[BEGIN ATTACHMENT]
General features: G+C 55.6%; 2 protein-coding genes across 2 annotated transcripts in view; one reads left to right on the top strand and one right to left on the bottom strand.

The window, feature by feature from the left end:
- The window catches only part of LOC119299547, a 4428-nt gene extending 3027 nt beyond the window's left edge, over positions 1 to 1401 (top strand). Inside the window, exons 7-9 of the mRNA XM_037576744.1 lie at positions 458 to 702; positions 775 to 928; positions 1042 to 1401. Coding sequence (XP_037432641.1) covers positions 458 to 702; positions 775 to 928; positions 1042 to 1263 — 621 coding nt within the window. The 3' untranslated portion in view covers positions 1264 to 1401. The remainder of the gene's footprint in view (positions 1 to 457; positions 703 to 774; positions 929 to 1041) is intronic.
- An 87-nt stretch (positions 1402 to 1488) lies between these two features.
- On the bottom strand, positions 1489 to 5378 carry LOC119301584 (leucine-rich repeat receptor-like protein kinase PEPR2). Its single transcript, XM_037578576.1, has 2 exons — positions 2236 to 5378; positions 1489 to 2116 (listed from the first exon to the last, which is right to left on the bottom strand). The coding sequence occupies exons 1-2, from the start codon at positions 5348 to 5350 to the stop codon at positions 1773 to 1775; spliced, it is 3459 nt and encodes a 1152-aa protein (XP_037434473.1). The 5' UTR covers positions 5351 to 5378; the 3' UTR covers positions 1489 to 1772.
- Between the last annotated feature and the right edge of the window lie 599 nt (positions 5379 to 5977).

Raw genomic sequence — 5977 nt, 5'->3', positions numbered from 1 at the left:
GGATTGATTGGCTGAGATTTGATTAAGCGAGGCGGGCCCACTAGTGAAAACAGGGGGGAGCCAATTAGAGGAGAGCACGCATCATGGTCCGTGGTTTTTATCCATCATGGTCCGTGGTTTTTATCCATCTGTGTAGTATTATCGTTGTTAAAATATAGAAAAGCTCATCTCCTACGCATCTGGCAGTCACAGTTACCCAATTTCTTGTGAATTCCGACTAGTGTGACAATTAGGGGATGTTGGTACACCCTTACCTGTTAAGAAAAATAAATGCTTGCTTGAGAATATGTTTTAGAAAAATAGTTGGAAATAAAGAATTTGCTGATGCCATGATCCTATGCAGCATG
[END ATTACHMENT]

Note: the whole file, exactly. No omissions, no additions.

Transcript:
General features: G+C 55.6%; 2 protein-coding genes across 2 annotated transcripts in view; one reads left to right on the top strand and one right to left on the bottom strand.

The window, feature by feature from the left end:
- The window catches only part of LOC119299547, a 4428-nt gene extending 3027 nt beyond the window's left edge, over positions 1 to 1401 (top strand). Inside the window, exons 7-9 of the mRNA XM_037576744.1 lie at positions 458 to 702; positions 775 to 928; positions 1042 to 1401. Coding sequence (XP_037432641.1) covers positions 458 to 702; positions 775 to 928; positions 1042 to 1263 — 621 coding nt within the window. The 3' untranslated portion in view covers positions 1264 to 1401. The remainder of the gene's footprint in view (positions 1 to 457; positions 703 to 774; positions 929 to 1041) is intronic.
- An 87-nt stretch (positions 1402 to 1488) lies between these two features.
- On the bottom strand, positions 1489 to 5378 carry LOC119301584 (leucine-rich repeat receptor-like protein kinase PEPR2). Its single transcript, XM_037578576.1, has 2 exons — positions 2236 to 5378; positions 1489 to 2116 (listed from the first exon to the last, which is right to left on the bottom strand). The coding sequence occupies exons 1-2, from the start codon at positions 5348 to 5350 to the stop codon at positions 1773 to 1775; spliced, it is 3459 nt and encodes a 1152-aa protein (XP_037434473.1). The 5' UTR covers positions 5351 to 5378; the 3' UTR covers positions 1489 to 1772.
- Between the last annotated feature and the right edge of the window lie 599 nt (positions 5379 to 5977).

Raw genomic sequence — 5977 nt, 5'->3', positions numbered from 1 at the left:
GGATTGATTGGCTGAGATTTGATTAAGCGAGGCGGGCCCACTAGTGAAAACAGGGGGGAGCCAATTAGAGGAGAGCACGCATCATGGTCCGTGGTTTTTATCCATCATGGTCCGTGGTTTTTATCCATCTGTGTAGTATTATCGTTGTTAAAATATAGAAAAGCTCATCTCCTACGCATCTGGCAGTCACAGTTACCCAATTTCTTGTGAATTCCGACTAGTGTGACAATTAGGGGATGTTGGTACACCCTTACCTGTTAAGAAAAATAAATGCTTGCTTGAGAATATGTTTTAGAAAAATAGTTGGAAATAAAGAATTTGCTGATGCCATGATCCTATGCAGCATG